64Cu29 → 0e-164Ni28


Beta decline itself occurs in two types: one is positive β+ decline and the other is β- decline. β- emission occurs when one nucleus neutron is transformed into a proton, an electron and antineutrino. The fission resulting from nuclear reactors or by -products experience β-decline as the resulting product has an excess of neutrons.

β+ degeneration is a similar process, but it involves the transformation of a proton into a neutron, positron and neutrino. Beta rays consist of electrons of high energy. They are less ionizing than alpha rays, but they are more harmful as they can penetrate the skin. With an aluminum sheet they can be stopped.

Gamma Radiation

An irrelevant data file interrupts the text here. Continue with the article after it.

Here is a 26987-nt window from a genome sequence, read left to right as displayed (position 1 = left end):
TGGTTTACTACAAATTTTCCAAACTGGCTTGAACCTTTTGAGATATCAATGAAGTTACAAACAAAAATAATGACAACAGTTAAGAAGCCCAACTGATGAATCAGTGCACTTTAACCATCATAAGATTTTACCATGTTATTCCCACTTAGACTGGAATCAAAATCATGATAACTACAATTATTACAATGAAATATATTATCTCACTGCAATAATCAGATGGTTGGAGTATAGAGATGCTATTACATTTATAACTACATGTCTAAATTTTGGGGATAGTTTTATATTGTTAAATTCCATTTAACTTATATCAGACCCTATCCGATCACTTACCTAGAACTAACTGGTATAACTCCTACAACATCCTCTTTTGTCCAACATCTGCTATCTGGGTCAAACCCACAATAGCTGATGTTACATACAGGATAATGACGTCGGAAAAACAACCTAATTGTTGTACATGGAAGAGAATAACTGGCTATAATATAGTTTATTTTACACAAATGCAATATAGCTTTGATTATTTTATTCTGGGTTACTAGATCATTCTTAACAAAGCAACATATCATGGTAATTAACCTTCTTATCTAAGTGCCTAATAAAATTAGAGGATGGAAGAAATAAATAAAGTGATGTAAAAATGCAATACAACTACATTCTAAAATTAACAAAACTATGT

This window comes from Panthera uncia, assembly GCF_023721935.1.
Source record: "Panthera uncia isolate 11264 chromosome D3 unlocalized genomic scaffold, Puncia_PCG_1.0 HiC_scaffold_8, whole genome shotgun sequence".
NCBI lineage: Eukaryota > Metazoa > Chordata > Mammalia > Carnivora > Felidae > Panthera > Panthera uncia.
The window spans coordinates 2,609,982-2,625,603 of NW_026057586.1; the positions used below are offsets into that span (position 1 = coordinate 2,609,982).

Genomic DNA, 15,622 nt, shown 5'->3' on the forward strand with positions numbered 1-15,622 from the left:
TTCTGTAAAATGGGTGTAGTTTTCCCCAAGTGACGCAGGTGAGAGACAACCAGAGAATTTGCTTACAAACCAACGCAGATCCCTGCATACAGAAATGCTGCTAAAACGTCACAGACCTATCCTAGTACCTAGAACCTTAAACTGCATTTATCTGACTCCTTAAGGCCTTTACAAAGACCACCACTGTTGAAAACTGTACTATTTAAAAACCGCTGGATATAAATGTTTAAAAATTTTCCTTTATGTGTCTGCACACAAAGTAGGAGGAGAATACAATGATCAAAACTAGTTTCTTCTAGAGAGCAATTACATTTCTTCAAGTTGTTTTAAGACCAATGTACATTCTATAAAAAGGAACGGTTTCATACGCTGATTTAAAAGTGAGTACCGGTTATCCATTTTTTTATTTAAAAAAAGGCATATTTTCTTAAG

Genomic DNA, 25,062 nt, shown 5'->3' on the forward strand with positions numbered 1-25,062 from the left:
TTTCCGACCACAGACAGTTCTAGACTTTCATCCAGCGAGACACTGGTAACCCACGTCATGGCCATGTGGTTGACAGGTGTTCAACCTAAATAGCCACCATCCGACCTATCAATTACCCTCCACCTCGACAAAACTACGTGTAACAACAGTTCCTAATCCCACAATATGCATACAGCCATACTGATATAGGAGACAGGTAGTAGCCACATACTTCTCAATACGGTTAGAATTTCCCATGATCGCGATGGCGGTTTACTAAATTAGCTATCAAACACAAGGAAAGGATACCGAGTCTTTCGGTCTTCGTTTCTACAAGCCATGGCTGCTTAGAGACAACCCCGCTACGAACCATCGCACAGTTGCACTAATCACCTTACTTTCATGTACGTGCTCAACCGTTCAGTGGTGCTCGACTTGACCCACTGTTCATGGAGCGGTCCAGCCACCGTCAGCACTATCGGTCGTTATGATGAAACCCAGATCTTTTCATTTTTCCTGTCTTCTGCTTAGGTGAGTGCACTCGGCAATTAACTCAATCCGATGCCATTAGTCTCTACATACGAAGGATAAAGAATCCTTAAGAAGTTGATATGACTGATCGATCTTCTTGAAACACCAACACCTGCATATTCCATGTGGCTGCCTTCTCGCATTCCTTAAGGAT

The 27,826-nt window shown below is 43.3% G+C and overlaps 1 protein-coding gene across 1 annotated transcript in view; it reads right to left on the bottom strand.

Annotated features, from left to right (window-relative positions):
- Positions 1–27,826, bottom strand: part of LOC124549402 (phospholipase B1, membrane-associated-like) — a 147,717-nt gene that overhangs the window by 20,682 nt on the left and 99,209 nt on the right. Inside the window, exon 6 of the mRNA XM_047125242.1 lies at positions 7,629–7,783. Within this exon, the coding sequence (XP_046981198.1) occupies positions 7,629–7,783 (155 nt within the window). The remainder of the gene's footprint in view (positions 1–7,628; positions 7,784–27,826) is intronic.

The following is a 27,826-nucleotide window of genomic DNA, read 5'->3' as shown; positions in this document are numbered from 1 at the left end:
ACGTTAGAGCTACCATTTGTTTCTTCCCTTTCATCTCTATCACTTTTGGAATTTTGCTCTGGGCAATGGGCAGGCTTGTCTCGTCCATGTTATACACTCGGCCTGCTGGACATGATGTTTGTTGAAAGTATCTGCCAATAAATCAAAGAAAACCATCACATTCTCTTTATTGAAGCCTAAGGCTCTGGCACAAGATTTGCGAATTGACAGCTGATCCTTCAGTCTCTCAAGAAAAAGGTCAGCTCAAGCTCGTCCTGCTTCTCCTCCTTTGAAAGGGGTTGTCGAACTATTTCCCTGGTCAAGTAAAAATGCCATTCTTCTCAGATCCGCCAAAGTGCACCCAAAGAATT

Gamma rays comprise of ~10 - 12 m wavelength electromagnetic waves. Gamma radiation is a very powerful photon with a very short wavelength (0.0005 to 0.1 nm). Gamma emissions often accompany alpha and beta emissions as an excited nucleus falls into a lower and more stable state of energy. Gamma rays are high frequency electromagnetic waves without mass and without charge. This radioactive emission has the least power of ionization. These are emitted as a result of the transition from higher energy state to lower energy state of the excited nucleus. Once an alpha or beta - decay takes place in a nucleus, excess energy is often left in an excited state. Just as an electron can move to a lower energy state by emitting a photon to an infrared range somewhere in the ultraviolet range, by emitting a gamma ray, an atomic nucleus loses energy. The penetration power is the highest for gamma rays. They have the least power to ionize any material, but they are the most dangerous. Gamma rays have the highest penetrating power and only a few centimeters of lead sheet or a few meters of concrete can stop them. In certain cases they may even pass through them.